Saturday, October 31, 2015

A Fine Dessert

A Fine Dessert is a children's book by author Emily Jenkins and illustrator Sophie Blackall that has received several mentions as one of the best children's books of 2015. But this has embroiled the book in controversy about slavery:
The book tells the story of blackberry fool, a dish that made its way from the 18th century English countryside to the back patios of present-day San Diego. Along the way, it makes a stop through slave-era South Carolina, where a mother and daughter prepare a field-to-table dessert for their masters. . . .

The Times review paused from praising A Fine Dessert for "paying strict attention to historical accuracy" to note its "bold and somewhat unsettling choice [to] portray a smiling slave woman and her daughter in 1810 Charleston."

Some critics outside the traditional kid-lit world say that subject deserves more scrutiny. In a long discussion on Twitter, one called the illustrations "candy coated images of slavery." Commenters on the "Calling Caldecott" blog described them as "watered down," "troubled" and "horrifying." Another commenter on illustrator Sophie Blackall's blog questioned why she hadn't solicited feedback from African-American beta readers as to how they felt about the book's depiction of slavery.
I think that if your reaction to any image of a slave not looking miserable is "horror," you have a distorted view of both slavery and human nature. More to the point, if the reaction to depictions of slavery in children's books is anger and recrimination, then authors will just leave slavery out, which would be in my mind a much greater injustice.

NPR interviewed Blackall, the illustrator, and here is some of what she said:
Ultimately, the way we look at pictures is incredibly complicated. I cannot ensure my images will be read the way I intended, I can only approach each illustration with as much research, thoughtfulness, empathy and imagination as I can muster.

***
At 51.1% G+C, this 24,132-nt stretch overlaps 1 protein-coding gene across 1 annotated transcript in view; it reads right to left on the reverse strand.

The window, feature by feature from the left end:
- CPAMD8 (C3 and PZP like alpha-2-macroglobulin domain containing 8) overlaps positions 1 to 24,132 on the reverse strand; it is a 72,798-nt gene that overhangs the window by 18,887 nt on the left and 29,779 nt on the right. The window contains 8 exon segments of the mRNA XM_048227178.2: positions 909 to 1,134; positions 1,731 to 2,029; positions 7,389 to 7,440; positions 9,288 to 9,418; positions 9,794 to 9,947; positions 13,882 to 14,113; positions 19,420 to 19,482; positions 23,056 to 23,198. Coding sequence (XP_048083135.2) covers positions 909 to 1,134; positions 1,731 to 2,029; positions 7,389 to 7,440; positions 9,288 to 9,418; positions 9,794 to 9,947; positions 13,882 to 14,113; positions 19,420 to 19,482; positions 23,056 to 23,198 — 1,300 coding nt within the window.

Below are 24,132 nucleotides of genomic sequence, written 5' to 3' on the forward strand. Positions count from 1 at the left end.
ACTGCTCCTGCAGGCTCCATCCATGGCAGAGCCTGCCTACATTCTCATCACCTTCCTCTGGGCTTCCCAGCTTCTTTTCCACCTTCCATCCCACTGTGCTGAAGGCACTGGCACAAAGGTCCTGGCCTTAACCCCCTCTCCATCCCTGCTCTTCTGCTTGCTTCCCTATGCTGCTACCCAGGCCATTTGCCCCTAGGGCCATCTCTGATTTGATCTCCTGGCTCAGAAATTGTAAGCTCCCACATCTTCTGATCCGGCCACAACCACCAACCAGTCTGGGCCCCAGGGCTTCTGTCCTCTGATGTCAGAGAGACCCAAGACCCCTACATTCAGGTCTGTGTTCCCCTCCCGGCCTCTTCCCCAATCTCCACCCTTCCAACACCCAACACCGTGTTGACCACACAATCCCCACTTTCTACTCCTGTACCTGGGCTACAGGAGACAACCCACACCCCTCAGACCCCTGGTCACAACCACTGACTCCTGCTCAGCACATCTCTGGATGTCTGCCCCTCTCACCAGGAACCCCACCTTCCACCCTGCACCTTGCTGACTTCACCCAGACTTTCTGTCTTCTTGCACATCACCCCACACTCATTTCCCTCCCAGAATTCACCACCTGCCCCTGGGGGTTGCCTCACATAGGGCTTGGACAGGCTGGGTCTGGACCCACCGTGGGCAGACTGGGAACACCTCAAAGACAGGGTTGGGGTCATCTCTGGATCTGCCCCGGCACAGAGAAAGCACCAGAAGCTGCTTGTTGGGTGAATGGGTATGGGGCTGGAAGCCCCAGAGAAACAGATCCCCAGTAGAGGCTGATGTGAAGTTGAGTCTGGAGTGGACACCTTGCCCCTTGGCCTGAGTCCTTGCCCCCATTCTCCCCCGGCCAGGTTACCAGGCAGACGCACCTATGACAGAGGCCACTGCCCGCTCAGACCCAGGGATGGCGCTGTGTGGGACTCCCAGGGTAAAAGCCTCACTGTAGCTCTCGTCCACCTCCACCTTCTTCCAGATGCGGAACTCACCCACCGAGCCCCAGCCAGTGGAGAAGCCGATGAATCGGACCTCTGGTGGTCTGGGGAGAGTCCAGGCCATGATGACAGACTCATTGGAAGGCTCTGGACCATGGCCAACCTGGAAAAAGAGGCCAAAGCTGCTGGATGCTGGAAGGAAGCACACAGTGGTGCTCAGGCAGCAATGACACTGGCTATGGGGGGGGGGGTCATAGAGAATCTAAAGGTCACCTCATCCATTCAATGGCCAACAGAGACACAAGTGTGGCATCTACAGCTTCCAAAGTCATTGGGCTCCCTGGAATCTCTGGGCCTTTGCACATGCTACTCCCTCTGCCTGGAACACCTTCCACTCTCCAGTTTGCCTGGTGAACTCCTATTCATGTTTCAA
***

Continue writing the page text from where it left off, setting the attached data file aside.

I feel some of the reaction has grown from the circulation of this understandably disturbing phrase 'smiling slaves,' and that this section of the book is being taken out of context of the book as a whole. . . .
Reading pictures is a subjective experience. In the illustrations the enslaved mother does not smile at all; she is somber and downcast when serving the white family, and tender and solicitous when alone with her daughter. The child smiles twice. I thought long and hard about those smiles. In the first scene, the mother and girl are picking blackberries. I imagined this as a rare moment where they were engaged in a task together, out of doors, away from the house and supervision, where the mother is talking to her child. It is an intimate moment, but the mother is not smiling. The girl has a gentle smile.
I believe oppressed people throughout history have found solace and even joy in small moments, and this was my intent. The second smile comes as the girl completes her task of whipping the cream. It's hard work, which we see in the middle frame, and the smile was intended to convey pride in completing the task. She looks up to someone, presumably her mother, as if to say, 'I did it!' To my mind, in the greater context of this section of the book, those two smiles are not gratuitous. The words 'smiling slaves' suggest multiple, happy-seeming enslaved people. That is certainly not what I intended.
Compared to Blackall's understanding approach, I think all of the critics look like narrow-minded fools.

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